by Rudolf Baumueller, USA


I am trying to take photomicrographs of some crystals that are located inside a small cavity in a rock. I am at this job now for a few weeks, and it is very hard to get enough light inside that little cave, since it is only 0.9 mm across the widest point. The crystals are inside and the rock is opaque, it will not let any light through. The inside walls are white and the crystals are glass clear made of 6 sided rods.

The lamp that comes supplied with the MBC-10 stereo microscope needed a solid support and not attached to the microscope to make it more flexible. So I went to my friend who fixes motorcycles, and asked for something round and heavy, and he gave me an old flywheel, that is ideal, all I had to do is to drill the rivets out, and reverse the center part, that goes onto the crankshaft.

I used all the attachment parts of a machinist dial caliper, minus the magnet and the dial caliper. This can be bought very reasonably made in China. I found a nut, that fitted the threads on the upright rod, and all I had to do is grind that nut down, until it fit inside the center, where the crankshaft fitted before. The original lamp holder needed a little bit of drilling out to be able to get the thumbscrew through the clamp. After that I just gave it a paint job and glued a soft plastic foam bottom on, to make it friendlier to your table top.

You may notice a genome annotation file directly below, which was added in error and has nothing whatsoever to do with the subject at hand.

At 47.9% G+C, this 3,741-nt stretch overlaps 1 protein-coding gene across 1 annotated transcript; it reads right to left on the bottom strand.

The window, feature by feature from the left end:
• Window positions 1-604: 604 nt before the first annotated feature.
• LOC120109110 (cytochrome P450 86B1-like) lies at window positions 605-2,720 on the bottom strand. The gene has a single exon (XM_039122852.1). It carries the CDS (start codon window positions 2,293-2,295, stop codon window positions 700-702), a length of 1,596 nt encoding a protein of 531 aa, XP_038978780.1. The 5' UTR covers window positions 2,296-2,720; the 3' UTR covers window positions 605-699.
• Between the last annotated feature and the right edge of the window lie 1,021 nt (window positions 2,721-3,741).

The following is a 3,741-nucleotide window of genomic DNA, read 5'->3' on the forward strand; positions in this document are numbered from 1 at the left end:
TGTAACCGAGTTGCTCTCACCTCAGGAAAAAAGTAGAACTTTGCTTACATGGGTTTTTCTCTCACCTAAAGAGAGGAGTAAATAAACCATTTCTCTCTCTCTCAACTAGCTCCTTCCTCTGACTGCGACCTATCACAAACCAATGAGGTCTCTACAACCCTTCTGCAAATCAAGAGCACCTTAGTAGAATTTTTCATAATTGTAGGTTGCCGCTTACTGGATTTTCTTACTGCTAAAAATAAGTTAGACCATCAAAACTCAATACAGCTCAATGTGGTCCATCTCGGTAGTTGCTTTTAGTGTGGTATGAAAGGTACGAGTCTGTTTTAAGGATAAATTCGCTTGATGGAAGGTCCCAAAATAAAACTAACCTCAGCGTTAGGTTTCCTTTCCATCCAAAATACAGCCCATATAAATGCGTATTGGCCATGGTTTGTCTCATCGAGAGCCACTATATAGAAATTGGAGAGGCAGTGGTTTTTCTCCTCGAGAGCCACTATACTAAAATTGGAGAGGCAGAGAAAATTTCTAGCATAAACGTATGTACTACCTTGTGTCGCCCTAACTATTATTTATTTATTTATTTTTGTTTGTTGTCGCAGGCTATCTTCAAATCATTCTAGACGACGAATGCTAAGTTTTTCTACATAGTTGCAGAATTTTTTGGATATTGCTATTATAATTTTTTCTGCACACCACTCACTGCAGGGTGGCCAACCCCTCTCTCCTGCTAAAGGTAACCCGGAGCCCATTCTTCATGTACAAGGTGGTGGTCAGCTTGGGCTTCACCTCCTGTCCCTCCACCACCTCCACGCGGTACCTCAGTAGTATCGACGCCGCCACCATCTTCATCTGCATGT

Now that I have the Lamp, I want to use a small first surface mirror to direct the light into that cavity, I did alright holding the mirror by hand, but there is a better way, in the form of another dial caliper holder. This time a smaller one and I used the magnetic base as well, only I set it onto a big washer for better stability. The mirror is secured to a fork of oak with epoxy, and a piece of ¼ inch birch dowel stepped down to 3/16 inch, where it enters the small oak fork.

Here is the little rock; it is brown, not green at all.

The pictures are of those crystals, but the green color is a mystery to me, I did not use any filters, or anything that could make that green color, my Olympus 3040Z made the green a little more pronounced than the Minolta 7HI did. The magnification is 115.4 X at the eyepiece; the camera may have a little different factor because of the adapter used.

This is a stack of 3 pictures taken with the Minolta 7HI made with CombineZ5 software. You can see inside the cave here.

I am using the SF-2X lens to take these pictures, but the lens has a bracket with a thumb screw sticking out the side, which does not allow it to do two things; A: I cannot use my fiber optics ring light, and B: it does not sit straight on the main lens. To remedy this, I took the complete bracket off, and made a much smaller one out of aluminum with a 6/36 set screw, but now I have to use an Allen wrench versus no tools. I cut the bracket out of a piece of aluminum door frame.


Here are the websites for the Dial calipers:


or without the dial:


this is the smaller holder:


   All comments to the author Rudolf Baumueller are welcomed.


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Published in the July 2006 edition of Micscape Magazine.

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